Energy Ink

Service companies set to prosper in 2012

January 19, 2012

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Today, dear readers, I’m giving you a break from oil sands-related pipeline coverage.

While plenty of newspapers and columnists continue to weigh in on the yesterday’s decision by the U.S. State Department to reject TransCanada’s Corp.’s application to build the Keystone XL pipeline, not all the news is bad. That’s particularly true if you are in the energy services sector.

According to a recent research note issued by FirstEnergy Capital, the next 12 months are shaping up to be very profitable for the sector as US$100 oil compels producers to grow oil sands production and drill for oil and in liquids-rich plays across Western Canada. FirstEnergy expects total cash flow for producers in 2012 to increase 21 per cent from its 2011 estimates. Capital expenditures are also expected to be up 10 per cent.

Of course, when producers have cash to spend, they tend to invest it in building infrastructure and in drilling programs. And when they’re spending money in these areas, the need to employ service companies goes up.

The Calgary-based investment boutique does point out that it expects a larger portion of the producers’ capex pie to be spent on drilling and completions, as opposed to facilities. That makes sense considering sub-US$3 natural gas prices have the industry shunning “dry” gas targets, and oil development tends to require less facilities compared to natural gas development. But that fact is of little consequence to the service sector. FirstEnergy expects pricing for services to rise by seven per cent in 2012 and another 4.7 per cent in 2013.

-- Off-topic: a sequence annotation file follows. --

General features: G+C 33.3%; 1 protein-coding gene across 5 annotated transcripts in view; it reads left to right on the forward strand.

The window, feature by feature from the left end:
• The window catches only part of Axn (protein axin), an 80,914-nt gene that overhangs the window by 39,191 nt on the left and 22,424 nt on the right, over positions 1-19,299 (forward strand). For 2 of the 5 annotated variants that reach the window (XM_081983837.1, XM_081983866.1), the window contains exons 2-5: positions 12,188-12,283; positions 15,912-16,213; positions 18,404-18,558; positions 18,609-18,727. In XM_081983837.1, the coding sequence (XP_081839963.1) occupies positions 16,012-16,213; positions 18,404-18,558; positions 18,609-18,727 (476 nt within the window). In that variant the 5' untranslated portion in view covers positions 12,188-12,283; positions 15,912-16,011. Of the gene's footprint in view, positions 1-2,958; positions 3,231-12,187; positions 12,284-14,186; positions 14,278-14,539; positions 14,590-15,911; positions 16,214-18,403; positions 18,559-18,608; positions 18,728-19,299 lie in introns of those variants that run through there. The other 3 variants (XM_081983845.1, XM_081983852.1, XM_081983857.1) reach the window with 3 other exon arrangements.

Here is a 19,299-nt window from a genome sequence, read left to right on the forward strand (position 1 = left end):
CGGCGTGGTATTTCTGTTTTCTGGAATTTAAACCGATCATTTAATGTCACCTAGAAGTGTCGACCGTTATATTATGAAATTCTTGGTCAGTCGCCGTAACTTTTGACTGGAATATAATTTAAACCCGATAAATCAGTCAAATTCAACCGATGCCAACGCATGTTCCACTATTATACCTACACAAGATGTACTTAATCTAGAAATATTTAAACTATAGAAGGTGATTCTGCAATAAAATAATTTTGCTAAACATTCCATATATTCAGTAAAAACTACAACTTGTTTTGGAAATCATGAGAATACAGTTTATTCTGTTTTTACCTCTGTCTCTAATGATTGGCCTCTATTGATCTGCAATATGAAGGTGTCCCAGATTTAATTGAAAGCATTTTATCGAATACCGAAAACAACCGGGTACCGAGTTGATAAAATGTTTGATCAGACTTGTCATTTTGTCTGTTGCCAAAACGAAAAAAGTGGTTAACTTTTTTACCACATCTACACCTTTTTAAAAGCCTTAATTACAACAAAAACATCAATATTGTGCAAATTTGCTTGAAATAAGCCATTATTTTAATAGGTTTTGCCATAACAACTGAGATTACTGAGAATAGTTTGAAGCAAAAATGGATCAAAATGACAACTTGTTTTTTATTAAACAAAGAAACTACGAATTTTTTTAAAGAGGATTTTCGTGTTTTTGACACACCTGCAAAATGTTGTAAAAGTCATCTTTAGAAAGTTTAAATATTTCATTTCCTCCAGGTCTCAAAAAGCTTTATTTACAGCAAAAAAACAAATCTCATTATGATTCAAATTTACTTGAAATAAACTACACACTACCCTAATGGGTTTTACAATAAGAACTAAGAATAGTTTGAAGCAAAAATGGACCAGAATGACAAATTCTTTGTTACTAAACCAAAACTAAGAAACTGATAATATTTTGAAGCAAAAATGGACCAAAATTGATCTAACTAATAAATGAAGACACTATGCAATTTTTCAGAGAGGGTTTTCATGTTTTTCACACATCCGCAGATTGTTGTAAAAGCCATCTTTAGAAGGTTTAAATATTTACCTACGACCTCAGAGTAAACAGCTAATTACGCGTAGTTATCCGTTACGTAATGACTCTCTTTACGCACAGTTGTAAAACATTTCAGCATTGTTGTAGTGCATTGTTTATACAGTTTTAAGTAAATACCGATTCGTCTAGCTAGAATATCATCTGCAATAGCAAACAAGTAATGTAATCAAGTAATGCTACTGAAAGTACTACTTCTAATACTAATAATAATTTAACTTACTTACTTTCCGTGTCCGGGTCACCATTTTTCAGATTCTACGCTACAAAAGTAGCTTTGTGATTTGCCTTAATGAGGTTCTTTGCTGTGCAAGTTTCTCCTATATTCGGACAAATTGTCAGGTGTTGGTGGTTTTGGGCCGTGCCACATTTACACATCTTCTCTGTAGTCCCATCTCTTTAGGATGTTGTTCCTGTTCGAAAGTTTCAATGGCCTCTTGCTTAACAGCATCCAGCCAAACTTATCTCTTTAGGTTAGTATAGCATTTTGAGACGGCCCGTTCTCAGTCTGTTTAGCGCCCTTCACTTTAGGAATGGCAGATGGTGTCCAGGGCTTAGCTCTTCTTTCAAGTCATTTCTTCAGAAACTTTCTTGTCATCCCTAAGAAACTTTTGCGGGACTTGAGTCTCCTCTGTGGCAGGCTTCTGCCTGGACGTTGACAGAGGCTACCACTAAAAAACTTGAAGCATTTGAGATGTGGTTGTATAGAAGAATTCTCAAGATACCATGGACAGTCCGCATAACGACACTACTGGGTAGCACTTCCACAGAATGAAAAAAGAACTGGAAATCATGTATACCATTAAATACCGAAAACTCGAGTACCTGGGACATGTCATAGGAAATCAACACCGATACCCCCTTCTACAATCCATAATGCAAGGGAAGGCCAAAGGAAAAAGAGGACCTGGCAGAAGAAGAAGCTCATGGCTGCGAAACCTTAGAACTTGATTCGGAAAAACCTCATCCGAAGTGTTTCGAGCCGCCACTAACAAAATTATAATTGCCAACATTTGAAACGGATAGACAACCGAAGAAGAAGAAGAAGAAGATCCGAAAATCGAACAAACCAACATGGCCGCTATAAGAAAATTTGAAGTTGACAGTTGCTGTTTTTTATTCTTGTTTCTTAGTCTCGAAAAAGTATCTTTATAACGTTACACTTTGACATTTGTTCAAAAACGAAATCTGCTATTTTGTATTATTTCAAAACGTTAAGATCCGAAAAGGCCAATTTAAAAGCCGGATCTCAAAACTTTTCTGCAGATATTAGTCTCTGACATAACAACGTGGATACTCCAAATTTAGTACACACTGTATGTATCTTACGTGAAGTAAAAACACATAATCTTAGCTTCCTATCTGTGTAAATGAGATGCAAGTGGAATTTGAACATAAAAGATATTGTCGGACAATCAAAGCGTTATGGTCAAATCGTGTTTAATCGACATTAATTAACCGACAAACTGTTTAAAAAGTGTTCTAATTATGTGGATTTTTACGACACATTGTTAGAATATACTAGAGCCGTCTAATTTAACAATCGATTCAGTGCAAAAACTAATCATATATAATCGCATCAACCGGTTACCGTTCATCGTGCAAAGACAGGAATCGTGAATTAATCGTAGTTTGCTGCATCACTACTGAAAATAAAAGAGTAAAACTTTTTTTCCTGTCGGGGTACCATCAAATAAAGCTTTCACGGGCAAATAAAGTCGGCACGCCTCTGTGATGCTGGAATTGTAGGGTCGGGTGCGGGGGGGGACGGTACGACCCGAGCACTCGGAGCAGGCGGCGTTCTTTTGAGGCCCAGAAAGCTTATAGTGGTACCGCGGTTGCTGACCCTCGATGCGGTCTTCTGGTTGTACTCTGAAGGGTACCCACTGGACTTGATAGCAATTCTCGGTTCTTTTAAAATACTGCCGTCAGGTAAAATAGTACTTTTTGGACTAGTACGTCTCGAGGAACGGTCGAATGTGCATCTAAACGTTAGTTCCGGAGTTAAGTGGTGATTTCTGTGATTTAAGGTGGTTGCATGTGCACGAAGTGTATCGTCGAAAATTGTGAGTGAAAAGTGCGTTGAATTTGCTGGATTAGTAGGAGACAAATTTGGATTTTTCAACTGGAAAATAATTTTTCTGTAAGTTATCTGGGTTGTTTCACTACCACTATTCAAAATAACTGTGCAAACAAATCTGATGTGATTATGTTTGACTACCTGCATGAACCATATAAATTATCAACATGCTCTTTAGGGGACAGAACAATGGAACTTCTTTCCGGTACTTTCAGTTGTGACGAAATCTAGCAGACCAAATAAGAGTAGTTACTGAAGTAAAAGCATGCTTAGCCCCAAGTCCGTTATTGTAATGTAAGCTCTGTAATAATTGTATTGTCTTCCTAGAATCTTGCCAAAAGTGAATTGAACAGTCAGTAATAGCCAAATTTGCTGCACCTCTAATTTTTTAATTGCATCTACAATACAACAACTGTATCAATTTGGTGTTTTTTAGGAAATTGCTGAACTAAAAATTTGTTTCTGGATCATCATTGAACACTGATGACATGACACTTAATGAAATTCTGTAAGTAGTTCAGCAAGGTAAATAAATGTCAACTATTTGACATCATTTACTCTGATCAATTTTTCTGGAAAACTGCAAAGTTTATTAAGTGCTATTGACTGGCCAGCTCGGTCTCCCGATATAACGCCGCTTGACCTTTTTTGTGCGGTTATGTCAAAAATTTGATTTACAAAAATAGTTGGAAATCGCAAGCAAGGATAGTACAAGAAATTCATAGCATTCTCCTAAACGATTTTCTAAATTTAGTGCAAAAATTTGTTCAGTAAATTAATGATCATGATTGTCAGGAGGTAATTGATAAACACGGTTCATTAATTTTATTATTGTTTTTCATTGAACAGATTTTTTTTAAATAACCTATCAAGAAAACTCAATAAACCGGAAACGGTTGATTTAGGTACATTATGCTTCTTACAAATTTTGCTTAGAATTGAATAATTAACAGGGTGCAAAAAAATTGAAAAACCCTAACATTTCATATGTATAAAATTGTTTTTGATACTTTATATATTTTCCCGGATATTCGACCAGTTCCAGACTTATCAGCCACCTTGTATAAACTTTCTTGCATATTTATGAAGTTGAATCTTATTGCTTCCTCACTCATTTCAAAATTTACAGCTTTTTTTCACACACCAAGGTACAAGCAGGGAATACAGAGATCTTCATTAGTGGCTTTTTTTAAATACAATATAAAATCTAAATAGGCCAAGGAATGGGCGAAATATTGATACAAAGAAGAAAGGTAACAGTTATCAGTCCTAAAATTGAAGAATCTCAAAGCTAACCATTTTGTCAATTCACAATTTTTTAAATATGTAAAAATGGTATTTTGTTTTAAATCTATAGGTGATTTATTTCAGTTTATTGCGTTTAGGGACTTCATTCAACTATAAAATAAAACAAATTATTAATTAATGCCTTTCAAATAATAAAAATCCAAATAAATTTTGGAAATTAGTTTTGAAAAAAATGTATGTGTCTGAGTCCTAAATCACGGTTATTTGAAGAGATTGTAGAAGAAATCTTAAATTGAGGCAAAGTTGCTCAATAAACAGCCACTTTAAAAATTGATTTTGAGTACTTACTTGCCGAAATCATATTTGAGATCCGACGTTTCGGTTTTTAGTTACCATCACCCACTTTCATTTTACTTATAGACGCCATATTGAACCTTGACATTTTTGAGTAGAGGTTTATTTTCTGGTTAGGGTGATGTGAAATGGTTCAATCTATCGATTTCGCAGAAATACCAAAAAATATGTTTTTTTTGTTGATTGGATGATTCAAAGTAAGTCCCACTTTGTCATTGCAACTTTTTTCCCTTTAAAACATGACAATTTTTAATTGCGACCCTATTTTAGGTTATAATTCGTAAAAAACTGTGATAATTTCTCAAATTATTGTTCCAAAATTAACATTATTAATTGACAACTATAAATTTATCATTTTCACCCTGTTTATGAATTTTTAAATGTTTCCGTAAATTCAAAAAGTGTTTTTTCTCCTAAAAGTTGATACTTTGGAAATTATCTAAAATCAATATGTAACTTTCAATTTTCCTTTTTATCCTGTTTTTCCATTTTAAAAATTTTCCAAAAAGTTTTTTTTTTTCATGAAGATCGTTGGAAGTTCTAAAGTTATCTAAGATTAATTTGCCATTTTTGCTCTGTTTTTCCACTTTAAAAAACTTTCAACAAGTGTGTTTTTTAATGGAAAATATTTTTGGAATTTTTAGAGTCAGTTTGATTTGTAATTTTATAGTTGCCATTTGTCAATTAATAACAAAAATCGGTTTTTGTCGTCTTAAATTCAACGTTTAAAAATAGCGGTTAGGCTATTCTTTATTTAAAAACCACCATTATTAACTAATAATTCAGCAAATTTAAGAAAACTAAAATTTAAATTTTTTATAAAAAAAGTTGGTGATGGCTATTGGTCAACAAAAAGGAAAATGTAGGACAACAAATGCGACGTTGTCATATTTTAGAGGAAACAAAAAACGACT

One factor that clouds the sunny forecast is labor. Growth could be constrained because there aren’t enough people to do the work required. It’s not an new problem, but one the oil patch always struggles to keep on top of. But FirstEnergy sees the energy services sector as well-positioned to weather this storm.

When compared to 2005 to 2007 … a number of service providers now have experience sourcing labor from foreign countries and have become adept at moving people in between regions if an area gets slow.”

Activity in the energy services sector will also be influenced by what goes on in British Columbia and the port of Kitimat. But this has nothing to do with the Northern Gateway pipeline, and has everything to do liquefied natural gas (LNG) and the export terminals being proposed by the likes of Apache Canada Ltd. FirstEnergy notes that the pace of development in northeastern B.C.’s Horn River basinĀ  would increase drastically if Apache and other LNG proponents decide to build these things.

Currently, producers are using fracturing crews to prove out reserves, but see no reason to move into full-scale development due to low natural gas prices. Should producers see a need (e.g. Kitimat coming online) to move into full development, there will be major a increase in the demand for fracturing horsepower in Western Canada.

If you’re playing the stock market, it sounds like it’s time to do some due diligence on Canadian energy services companies.

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